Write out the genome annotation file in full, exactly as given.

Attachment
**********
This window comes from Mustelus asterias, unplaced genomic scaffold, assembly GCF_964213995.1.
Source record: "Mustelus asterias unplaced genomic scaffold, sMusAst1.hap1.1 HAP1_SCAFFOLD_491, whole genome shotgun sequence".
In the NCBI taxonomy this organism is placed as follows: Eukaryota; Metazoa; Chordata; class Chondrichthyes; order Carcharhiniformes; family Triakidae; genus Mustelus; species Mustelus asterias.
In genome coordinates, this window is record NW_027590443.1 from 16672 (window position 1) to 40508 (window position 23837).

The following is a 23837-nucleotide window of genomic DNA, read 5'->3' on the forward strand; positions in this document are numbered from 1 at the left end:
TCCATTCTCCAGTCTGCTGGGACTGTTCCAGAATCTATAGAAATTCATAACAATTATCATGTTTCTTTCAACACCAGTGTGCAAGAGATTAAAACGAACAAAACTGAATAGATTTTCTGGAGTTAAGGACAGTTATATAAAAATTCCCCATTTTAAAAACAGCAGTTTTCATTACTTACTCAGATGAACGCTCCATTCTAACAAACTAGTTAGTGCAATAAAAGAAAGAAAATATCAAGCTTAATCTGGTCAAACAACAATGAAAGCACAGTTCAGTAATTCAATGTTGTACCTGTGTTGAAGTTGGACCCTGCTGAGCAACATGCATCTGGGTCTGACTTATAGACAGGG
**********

This window comes from Mustelus asterias, unplaced genomic scaffold, assembly GCF_964213995.1.
Source record: "Mustelus asterias unplaced genomic scaffold, sMusAst1.hap1.1 HAP1_SCAFFOLD_491, whole genome shotgun sequence".
In the NCBI taxonomy this organism is placed as follows: Eukaryota; Metazoa; Chordata; class Chondrichthyes; order Carcharhiniformes; family Triakidae; genus Mustelus; species Mustelus asterias.
In genome coordinates, this window is record NW_027590443.1 from 16672 (window position 1) to 40508 (window position 23837).

The following is a 23837-nucleotide window of genomic DNA, read 5'->3' on the forward strand; positions in this document are numbered from 1 at the left end:
TCCATTCTCCAGTCTGCTGGGACTGTTCCAGAATCTATAGAAATTCATAACAATTATCATGTTTCTTTCAACACCAGTGTGCAAGAGATTAAAACGAACAAAACTGAATAGATTTTCTGGAGTTAAGGACAGTTATATAAAAATTCCCCATTTTAAAAACAGCAGTTTTCATTACTTACTCAGATGAACGCTCCATTCTAACAAACTAGTTAGTGCAATAAAAGAAAGAAAATATCAAGCTTAATCTGGTCAAACAACAATGAAAGCACAGTTCAGTAATTCAATGTTGTACCTGTGTTGAAGTTGGACCCTGCTGAGCAACATGCATCTGGGTCTGACTTATAGACAGGG